She had her back to me. She had arrived at a trot, without her rifle, but with a revolver in her fist. She was wearing a sleeveless vest in camouflage material, and its femininity made her seem harmless. She turned around very slowly, and her eyes found mine instantly. She closed them for a second as if to thank the heavens and then walked toward me warily.
Her smile was sad as she extended her hand to help me crawl out of my hiding place. I no longer had the choice. I did as I was told. She was the one who carefully folded up my plastic sheet and flattened it lengthwise so that I could put it back in my boot. She nodded, and then, satisfied, she addressed me as if I were a child. Her words were strange. She did not use the self-conscious speech of the guards, who were always worried that a comrade might tell on them. At one point she looked at the river and, as if she were talking to herself out loud, her words filled with regret as she confessed that she, too, more than once, had thought of running away. I talked to her then about my children, my need to be with them, how urgent it was for me to go home. She told me about the little baby that she had left with her mother, although he was only a few months old. She was biting her lip, and her black eyes welled with tears. “Leave with me,” I said. She took my hands, and her expression turned cold again. “They would find us and kill us.” I begged her, squeezing her hands even harder, obliging her to look at me. She refused outright, took up her weapon, and stared at me. “If they see me talking to you, they will kill me. They’re not far. Walk ahead of me and listen carefully to what I have to say to you.” I obeyed, picking up my things, putting my backpack over my shoulder. She stuck right behind me and whispered, her lips against my ear. “The commander has ordered the men to abuse you. When they get here, they will scream at you, insult you, shove you around. Above all don’t react. Don’t say anything. They want to punish you. They’re going to take you away. . . . Only the men will stay with you. We women have to go back to the camp. Do you get it?”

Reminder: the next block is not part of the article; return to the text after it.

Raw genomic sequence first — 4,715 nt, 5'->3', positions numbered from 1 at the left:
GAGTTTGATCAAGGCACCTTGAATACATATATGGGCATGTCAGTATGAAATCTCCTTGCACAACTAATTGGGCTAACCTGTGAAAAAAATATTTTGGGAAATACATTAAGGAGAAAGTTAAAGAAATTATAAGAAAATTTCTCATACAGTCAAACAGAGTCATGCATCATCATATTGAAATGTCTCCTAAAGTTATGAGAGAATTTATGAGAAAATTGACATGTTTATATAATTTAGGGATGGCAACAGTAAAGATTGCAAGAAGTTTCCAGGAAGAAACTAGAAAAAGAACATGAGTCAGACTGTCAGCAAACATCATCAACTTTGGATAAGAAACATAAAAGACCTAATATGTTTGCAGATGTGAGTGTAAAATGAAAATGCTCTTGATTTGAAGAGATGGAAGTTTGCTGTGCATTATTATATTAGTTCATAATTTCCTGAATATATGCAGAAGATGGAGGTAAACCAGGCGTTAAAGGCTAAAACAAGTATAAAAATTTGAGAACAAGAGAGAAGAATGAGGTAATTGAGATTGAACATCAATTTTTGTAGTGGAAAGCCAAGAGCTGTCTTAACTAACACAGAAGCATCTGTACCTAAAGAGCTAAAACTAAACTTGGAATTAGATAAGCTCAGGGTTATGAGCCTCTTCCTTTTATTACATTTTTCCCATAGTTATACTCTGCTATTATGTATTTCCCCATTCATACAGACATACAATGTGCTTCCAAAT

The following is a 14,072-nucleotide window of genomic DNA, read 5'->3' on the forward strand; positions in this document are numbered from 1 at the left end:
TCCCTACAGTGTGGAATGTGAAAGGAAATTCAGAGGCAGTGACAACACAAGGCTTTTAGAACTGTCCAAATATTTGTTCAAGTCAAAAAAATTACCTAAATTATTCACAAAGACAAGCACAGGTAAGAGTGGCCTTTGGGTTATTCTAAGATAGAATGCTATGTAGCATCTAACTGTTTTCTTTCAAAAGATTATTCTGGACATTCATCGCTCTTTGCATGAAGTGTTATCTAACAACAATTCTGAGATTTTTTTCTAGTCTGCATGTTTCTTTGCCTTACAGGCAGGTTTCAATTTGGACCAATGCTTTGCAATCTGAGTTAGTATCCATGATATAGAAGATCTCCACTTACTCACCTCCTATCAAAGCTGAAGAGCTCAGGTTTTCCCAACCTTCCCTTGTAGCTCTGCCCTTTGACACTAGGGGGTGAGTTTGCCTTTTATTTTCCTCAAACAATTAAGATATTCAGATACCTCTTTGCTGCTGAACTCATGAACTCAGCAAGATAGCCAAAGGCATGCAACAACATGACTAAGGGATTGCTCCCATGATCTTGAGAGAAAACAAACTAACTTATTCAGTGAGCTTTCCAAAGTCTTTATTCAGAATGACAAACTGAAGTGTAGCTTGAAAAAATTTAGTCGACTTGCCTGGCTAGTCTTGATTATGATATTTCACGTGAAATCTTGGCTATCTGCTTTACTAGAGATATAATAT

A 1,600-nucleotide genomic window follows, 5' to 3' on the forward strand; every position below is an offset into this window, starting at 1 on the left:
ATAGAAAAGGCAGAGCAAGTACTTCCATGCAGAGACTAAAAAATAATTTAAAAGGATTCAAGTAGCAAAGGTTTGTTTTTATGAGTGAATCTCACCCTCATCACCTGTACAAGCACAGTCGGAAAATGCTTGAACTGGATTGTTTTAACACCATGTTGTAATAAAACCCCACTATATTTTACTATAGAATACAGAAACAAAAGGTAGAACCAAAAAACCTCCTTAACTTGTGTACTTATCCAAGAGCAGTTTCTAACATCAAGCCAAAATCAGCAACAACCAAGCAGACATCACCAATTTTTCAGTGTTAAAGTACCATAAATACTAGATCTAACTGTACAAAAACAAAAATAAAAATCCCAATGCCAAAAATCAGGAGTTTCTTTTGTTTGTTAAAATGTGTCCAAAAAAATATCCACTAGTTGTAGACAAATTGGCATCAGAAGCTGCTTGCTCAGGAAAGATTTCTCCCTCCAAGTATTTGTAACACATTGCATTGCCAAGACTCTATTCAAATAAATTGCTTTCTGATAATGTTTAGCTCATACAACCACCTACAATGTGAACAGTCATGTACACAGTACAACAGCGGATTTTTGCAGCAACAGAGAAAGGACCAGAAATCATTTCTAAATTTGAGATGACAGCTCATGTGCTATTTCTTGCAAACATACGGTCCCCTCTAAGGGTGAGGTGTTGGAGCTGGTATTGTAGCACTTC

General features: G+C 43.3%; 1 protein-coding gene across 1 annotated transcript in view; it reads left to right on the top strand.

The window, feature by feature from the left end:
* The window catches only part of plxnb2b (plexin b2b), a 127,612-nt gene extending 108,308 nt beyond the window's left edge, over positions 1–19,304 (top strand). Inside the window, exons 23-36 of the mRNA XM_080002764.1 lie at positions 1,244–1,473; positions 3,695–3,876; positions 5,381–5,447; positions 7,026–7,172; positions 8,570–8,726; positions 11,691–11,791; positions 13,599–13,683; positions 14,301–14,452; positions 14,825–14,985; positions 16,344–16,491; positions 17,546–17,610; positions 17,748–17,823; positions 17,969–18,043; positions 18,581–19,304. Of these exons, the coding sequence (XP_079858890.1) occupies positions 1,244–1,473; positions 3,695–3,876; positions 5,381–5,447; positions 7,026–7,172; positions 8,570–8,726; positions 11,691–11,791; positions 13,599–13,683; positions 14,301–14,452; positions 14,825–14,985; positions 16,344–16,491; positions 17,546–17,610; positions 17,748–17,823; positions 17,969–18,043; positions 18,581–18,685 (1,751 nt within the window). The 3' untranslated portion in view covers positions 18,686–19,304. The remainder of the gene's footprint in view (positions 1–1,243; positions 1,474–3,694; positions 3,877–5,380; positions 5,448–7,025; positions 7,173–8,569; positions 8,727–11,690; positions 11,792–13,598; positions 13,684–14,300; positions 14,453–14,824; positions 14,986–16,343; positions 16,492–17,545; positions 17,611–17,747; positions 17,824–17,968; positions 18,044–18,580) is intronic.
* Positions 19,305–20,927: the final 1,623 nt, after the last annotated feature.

Her words echoed in my brain, empty shells, as if I had lost my Spanish. I was making a great effort to concentrate, trying to go beyond the sounds, but fear had paralyzed my brain. I was walking without knowing that I was walking, I was looking at the world from the inside, like a fish in an aquarium. The young woman’s voice came to me distorted, alternately very loud, then inaudible. My head felt very heavy, as though it were being squeezed in a vise. My tongue was covered with a dry paste, stuck to my palate, and my breathing had become deep and heavy. As I was walking, the world was rising and falling to the rhythm of my steps. The resonant beating of my heart filled my inner space, causing my skull to vibrate.
I did not see them arrive. One of them circled me, his face red like a little pig’s, his blond hair bristling. He held his rifle above his head, arms outstretched, and he was jumping and gesticulating, indulging in a ridiculous, violent war dance.
A blow to the ribs made me realize that there was a second man, a short, dark man with powerful shoulders and bowed legs. He had just thrust the barrel of his rifle into the flesh above my hips, and he pretended he was restraining himself from doing it again. He was shouting and spitting, insulting me with crude, absurd words.